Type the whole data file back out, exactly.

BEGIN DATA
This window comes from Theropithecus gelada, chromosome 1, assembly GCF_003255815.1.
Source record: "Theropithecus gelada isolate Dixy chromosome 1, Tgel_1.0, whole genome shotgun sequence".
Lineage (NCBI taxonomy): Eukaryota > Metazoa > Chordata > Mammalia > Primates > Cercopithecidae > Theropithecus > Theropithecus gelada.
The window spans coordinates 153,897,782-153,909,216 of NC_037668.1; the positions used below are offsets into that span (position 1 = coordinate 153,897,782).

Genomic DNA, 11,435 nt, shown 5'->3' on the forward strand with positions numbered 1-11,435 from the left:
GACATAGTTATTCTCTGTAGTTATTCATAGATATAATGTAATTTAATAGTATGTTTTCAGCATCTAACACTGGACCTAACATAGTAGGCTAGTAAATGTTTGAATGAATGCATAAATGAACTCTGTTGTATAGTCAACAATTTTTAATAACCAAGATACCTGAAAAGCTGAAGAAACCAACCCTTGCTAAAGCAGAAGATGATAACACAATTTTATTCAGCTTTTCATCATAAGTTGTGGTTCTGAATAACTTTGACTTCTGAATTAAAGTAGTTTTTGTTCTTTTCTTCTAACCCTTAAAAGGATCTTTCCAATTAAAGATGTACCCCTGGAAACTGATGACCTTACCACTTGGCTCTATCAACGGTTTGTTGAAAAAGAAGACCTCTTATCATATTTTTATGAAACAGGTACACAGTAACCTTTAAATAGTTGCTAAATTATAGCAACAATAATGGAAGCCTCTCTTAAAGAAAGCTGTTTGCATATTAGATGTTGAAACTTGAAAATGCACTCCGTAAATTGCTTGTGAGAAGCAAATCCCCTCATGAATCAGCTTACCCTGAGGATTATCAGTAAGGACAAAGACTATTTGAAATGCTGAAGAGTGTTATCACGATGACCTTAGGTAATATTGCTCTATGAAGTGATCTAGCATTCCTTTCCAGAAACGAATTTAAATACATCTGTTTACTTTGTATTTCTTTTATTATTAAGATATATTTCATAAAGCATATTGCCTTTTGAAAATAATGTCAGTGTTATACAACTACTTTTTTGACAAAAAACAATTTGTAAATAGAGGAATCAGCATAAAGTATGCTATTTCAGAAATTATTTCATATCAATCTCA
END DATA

This window comes from Theropithecus gelada, chromosome 1, assembly GCF_003255815.1.
Source record: "Theropithecus gelada isolate Dixy chromosome 1, Tgel_1.0, whole genome shotgun sequence".
Lineage (NCBI taxonomy): Eukaryota > Metazoa > Chordata > Mammalia > Primates > Cercopithecidae > Theropithecus > Theropithecus gelada.
The window spans coordinates 153,897,782-153,909,216 of NC_037668.1; the positions used below are offsets into that span (position 1 = coordinate 153,897,782).

Genomic DNA, 11,435 nt, shown 5'->3' on the forward strand with positions numbered 1-11,435 from the left:
GACATAGTTATTCTCTGTAGTTATTCATAGATATAATGTAATTTAATAGTATGTTTTCAGCATCTAACACTGGACCTAACATAGTAGGCTAGTAAATGTTTGAATGAATGCATAAATGAACTCTGTTGTATAGTCAACAATTTTTAATAACCAAGATACCTGAAAAGCTGAAGAAACCAACCCTTGCTAAAGCAGAAGATGATAACACAATTTTATTCAGCTTTTCATCATAAGTTGTGGTTCTGAATAACTTTGACTTCTGAATTAAAGTAGTTTTTGTTCTTTTCTTCTAACCCTTAAAAGGATCTTTCCAATTAAAGATGTACCCCTGGAAACTGATGACCTTACCACTTGGCTCTATCAACGGTTTGTTGAAAAAGAAGACCTCTTATCATATTTTTATGAAACAGGTACACAGTAACCTTTAAATAGTTGCTAAATTATAGCAACAATAATGGAAGCCTCTCTTAAAGAAAGCTGTTTGCATATTAGATGTTGAAACTTGAAAATGCACTCCGTAAATTGCTTGTGAGAAGCAAATCCCCTCATGAATCAGCTTACCCTGAGGATTATCAGTAAGGACAAAGACTATTTGAAATGCTGAAGAGTGTTATCACGATGACCTTAGGTAATATTGCTCTATGAAGTGATCTAGCATTCCTTTCCAGAAACGAATTTAAATACATCTGTTTACTTTGTATTTCTTTTATTATTAAGATATATTTCATAAAGCATATTGCCTTTTGAAAATAATGTCAGTGTTATACAACTACTTTTTTGACAAAAAACAATTTGTAAATAGAGGAATCAGCATAAAGTATGCTATTTCAGAAATTATTTCATATCAATCTCA